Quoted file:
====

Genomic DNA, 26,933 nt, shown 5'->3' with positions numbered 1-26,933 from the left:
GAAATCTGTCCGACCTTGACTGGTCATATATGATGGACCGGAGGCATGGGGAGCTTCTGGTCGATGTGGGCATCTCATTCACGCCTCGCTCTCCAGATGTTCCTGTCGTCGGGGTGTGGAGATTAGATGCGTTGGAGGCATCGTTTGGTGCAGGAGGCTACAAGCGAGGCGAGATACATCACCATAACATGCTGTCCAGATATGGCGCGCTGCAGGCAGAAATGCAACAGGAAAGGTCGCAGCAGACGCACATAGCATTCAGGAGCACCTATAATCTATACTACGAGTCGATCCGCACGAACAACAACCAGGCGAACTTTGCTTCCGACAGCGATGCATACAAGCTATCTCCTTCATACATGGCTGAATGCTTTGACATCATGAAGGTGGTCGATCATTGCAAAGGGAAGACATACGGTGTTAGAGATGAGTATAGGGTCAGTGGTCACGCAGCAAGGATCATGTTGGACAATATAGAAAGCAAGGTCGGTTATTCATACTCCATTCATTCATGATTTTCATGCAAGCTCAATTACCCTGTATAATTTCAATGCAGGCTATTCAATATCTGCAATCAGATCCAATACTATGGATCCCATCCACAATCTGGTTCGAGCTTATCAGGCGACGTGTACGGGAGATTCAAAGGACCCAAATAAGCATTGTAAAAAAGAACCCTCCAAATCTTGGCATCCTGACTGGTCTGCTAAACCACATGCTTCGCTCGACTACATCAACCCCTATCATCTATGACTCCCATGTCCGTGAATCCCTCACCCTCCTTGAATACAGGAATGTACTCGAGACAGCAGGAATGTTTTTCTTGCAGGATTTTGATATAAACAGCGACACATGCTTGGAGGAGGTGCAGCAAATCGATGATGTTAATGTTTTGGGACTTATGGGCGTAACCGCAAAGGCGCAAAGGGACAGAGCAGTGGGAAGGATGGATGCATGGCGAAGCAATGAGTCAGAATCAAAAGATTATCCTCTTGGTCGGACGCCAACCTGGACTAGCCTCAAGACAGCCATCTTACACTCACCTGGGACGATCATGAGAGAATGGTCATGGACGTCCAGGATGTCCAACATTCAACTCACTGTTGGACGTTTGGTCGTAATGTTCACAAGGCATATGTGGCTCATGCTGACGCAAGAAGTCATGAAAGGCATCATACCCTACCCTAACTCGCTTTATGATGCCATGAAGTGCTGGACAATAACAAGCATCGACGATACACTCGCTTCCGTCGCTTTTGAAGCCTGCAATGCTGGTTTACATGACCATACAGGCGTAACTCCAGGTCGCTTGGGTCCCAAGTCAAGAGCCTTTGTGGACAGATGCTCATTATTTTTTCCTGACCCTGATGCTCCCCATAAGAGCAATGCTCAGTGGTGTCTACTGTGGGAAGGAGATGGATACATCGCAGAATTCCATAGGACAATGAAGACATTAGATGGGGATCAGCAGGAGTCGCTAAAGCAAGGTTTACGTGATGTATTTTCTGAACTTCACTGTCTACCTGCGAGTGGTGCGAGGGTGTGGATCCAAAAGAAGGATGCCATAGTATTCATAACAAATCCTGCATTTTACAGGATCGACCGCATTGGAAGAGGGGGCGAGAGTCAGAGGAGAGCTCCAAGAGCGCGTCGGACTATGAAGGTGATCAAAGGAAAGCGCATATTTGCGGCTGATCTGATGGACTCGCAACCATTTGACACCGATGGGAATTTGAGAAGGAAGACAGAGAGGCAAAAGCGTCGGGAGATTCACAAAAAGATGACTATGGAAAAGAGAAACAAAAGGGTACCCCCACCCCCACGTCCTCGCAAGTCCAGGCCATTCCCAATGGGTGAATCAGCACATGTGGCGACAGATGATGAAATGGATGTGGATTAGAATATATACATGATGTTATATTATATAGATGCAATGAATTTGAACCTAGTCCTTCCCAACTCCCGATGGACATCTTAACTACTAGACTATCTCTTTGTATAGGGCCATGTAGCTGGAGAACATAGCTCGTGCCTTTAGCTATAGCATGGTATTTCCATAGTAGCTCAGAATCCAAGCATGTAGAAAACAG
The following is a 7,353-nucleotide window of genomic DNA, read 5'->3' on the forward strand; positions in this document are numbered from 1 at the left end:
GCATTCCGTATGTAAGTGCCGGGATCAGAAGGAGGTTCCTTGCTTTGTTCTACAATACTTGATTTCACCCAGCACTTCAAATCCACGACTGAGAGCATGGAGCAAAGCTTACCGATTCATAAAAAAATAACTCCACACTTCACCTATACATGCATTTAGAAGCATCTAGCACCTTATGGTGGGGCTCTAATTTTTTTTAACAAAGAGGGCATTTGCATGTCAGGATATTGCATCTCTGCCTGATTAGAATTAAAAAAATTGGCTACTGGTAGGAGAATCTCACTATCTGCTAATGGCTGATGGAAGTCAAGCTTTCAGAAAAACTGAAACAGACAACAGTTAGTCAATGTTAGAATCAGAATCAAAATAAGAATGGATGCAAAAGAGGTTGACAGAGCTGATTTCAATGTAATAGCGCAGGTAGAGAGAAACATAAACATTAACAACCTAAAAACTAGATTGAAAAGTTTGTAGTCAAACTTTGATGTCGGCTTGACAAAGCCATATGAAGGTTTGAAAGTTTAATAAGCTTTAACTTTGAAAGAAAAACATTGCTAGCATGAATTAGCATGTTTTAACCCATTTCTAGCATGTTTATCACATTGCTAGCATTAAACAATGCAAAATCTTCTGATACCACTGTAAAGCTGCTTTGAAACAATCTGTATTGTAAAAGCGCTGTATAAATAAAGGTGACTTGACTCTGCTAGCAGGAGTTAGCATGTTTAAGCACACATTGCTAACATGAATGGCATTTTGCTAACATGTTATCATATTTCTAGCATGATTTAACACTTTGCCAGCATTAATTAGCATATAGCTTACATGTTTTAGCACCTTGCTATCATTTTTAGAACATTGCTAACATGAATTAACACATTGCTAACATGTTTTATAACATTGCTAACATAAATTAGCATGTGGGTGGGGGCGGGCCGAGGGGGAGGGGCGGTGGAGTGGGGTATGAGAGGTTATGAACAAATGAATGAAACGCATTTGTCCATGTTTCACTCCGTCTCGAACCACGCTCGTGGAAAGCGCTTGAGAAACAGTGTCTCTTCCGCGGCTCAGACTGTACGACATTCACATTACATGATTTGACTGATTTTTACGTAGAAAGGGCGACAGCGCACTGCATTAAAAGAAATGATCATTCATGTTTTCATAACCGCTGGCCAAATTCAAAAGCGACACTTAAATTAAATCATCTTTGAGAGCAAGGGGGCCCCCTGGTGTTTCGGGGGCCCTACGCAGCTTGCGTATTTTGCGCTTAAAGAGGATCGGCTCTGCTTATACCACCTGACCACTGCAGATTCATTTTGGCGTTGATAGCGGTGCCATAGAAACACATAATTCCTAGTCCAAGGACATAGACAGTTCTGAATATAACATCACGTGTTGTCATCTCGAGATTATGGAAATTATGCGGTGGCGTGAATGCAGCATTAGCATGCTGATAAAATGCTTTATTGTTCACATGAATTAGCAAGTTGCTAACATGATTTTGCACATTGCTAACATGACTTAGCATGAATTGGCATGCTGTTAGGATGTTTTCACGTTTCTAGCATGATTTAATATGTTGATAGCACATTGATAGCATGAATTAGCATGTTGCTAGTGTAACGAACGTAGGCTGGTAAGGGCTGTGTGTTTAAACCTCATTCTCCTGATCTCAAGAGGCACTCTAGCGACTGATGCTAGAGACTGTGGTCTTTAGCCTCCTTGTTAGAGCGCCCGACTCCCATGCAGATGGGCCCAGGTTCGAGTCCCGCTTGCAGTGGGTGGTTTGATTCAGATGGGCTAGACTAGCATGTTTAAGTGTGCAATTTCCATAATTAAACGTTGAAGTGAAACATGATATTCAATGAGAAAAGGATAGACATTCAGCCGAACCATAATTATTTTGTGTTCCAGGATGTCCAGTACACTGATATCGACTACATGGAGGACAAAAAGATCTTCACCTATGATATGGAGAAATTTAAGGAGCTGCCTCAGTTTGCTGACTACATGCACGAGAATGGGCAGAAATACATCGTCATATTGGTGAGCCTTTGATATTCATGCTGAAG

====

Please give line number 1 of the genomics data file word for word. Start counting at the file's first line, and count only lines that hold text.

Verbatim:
Genomic DNA, 26,933 nt, shown 5'->3' with positions numbered 1-26,933 from the left: